Q: Are you still frightened when you see a military uniform and jeep?

A: Anything associated with the military (I feel frightened).

Q: Have you undergone post trauma therapy?

Victim: That is what is unfortunate. Nothing. The MAG (Medical Action Group), they only give me medicines when I get sick. My eardrum was ruptured and I had hearing loss due to interrogation. I was only given medicine to alleviate my hearing loss.

Q: When you were released, did you go with them (family members)? Were you not able to go home immediately?

Victim: I do not know. Although I was told that my father had also been detained for two weeks and the rest of the adult members of our family, but I did not know that. I came to know about this only after my family visited me after my release from jail.

Q: What do you think of the Anti Torture Law? Do you think this would be effective?

A: Ok (sign of approval to the law). This all depends on who would implement this law and also with the vigilance of the victims; however, even if there is already a law on torture, some of those in the military could still get away with it by torturing a person to death. We have a documented case wherein the victim disappeared and could no longer be located. He was abducted in open view of the public and they also know where he was taken, but they do not know whether he is still alive or dead.

Q: Had there been a law on torture during Martial Law, would you use the law to prosecute the perpetrators?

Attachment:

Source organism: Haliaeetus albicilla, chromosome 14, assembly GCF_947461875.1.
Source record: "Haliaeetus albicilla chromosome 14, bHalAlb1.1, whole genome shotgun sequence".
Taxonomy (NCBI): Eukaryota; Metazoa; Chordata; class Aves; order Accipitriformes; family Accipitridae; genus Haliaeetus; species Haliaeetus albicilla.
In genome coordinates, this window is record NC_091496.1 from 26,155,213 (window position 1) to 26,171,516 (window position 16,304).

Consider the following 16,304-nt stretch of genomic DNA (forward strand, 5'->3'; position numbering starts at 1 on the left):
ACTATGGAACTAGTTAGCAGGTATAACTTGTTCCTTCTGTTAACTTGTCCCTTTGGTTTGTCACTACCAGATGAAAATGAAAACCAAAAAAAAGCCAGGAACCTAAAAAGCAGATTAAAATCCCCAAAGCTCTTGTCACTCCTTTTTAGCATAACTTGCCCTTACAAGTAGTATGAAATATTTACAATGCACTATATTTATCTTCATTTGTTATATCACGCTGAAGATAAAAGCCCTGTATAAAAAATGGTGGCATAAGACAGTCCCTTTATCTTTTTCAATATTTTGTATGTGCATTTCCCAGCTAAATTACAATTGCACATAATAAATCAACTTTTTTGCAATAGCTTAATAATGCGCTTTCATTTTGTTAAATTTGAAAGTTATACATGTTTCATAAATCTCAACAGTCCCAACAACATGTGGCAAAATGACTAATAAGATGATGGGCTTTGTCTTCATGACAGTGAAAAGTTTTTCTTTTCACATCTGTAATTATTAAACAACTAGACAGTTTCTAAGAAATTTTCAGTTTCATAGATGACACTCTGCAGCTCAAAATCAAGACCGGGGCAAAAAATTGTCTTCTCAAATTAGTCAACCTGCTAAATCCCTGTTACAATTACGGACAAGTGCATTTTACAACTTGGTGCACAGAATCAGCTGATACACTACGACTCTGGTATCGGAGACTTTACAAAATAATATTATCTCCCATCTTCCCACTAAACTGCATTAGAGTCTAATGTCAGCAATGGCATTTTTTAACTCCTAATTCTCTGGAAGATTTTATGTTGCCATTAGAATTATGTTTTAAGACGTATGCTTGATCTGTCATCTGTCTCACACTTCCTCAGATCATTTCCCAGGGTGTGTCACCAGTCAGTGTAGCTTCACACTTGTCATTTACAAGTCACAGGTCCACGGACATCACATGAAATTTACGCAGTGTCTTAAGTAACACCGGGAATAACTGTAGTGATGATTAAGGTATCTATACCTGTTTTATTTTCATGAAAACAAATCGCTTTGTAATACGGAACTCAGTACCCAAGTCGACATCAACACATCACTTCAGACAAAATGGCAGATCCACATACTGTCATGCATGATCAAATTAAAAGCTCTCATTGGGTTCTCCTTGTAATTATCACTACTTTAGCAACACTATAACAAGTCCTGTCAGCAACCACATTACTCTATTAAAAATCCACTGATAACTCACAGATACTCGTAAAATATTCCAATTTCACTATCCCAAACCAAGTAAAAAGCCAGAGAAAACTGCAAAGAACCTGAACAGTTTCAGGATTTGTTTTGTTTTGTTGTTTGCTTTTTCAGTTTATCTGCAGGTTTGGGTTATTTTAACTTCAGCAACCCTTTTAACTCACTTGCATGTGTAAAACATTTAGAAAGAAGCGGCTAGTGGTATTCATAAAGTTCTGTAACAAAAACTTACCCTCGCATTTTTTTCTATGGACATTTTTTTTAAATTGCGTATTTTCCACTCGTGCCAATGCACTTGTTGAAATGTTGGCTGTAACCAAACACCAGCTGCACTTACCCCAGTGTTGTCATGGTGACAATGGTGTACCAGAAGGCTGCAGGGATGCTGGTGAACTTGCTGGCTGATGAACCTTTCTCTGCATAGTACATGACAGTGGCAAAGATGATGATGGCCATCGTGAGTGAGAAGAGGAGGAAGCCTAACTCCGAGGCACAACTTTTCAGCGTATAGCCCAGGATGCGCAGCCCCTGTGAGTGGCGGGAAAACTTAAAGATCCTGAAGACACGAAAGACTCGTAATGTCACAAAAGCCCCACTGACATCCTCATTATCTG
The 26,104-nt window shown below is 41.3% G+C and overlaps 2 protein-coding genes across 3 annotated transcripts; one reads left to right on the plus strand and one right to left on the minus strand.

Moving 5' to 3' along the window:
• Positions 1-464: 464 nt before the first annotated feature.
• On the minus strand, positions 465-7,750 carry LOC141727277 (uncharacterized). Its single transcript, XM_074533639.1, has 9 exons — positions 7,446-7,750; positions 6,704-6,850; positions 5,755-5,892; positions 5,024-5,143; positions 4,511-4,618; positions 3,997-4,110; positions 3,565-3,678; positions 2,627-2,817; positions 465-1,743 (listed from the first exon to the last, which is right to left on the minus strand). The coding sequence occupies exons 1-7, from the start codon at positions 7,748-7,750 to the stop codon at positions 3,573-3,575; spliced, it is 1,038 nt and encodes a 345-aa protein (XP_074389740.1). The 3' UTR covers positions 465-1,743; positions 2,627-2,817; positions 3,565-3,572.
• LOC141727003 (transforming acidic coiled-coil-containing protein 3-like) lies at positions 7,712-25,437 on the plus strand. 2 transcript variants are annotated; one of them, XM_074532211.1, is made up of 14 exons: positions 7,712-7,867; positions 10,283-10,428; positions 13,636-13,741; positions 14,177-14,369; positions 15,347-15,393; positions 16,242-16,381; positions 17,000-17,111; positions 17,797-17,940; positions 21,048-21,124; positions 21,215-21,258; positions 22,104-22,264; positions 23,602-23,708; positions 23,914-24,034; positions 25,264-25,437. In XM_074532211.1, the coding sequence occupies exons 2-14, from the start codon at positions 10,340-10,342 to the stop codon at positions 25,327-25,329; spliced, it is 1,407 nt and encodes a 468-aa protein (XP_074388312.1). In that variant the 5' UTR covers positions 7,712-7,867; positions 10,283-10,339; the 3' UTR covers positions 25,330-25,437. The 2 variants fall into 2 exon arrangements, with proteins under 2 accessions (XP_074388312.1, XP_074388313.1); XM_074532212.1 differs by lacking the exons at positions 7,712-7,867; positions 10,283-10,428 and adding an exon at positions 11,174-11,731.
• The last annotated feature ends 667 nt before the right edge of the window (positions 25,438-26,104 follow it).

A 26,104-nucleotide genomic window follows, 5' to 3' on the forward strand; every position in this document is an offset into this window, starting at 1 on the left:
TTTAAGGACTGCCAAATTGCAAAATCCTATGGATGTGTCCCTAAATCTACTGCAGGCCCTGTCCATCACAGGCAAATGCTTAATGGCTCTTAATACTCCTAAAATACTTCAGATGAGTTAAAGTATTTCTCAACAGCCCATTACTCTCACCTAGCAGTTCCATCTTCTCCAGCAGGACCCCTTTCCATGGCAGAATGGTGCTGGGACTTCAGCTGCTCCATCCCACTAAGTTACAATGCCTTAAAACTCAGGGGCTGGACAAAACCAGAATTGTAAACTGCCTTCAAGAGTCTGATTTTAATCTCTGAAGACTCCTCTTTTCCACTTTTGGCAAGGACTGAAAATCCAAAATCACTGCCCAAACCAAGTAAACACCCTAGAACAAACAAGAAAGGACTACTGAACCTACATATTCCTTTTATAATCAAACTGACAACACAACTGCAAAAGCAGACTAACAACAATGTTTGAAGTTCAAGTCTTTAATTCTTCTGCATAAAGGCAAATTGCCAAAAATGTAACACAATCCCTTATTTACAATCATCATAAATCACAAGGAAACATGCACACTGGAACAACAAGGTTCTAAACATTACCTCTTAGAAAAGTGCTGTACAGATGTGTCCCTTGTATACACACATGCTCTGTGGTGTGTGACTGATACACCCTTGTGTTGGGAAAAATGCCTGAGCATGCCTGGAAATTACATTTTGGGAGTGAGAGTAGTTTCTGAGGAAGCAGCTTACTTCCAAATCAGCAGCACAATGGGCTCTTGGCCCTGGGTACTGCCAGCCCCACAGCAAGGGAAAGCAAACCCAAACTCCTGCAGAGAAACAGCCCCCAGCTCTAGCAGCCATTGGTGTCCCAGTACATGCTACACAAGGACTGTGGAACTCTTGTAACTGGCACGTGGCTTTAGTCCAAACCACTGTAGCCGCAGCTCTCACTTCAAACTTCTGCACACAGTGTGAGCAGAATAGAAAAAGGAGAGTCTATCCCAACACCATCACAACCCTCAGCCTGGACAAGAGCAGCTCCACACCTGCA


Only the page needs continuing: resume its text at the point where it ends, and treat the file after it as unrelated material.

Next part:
Victim: Yes. In fact, I also filed charges (against the perpetrators) but I do not know where it was filed. I know victims/detainees must not be tortured. We were victims (of torture) before, but we remain victims now because we were delisted (from the list of beneficiaries of claimants for compensation who are victims of Martial Law). But it is still OK. I still have my children to pursue my case. I will be very cautious not to be arrested, again. But I will still continue the work that I do for our fellow countrymen, for the Filipino masses, because I know that what I do is what is right.

Q: Do you have any message to other victims of torture?

Victim: They should remain strong because they know the risk of what they are into. This (torture) can never be acceptable in the International Law. If they will not hear us inside our country, we should unite with others who are working for the interest of the political prisoners.

Q: Do you have a message to the government, particularly on the implementation of the Anti-Torture Law?

Victim: (They should) make good the implementation of this Anti-Torture Law and all the other instruments against Human Rights Violation. This is the benchmark of being a civilized society.


The views shared in this interview do not necessarily reflect those of the AHRC, and the AHRC takes no responsibility for them.

Document ID :AHRC-ETC-016-2011
Countries : Philippines
Date : 25-05-2011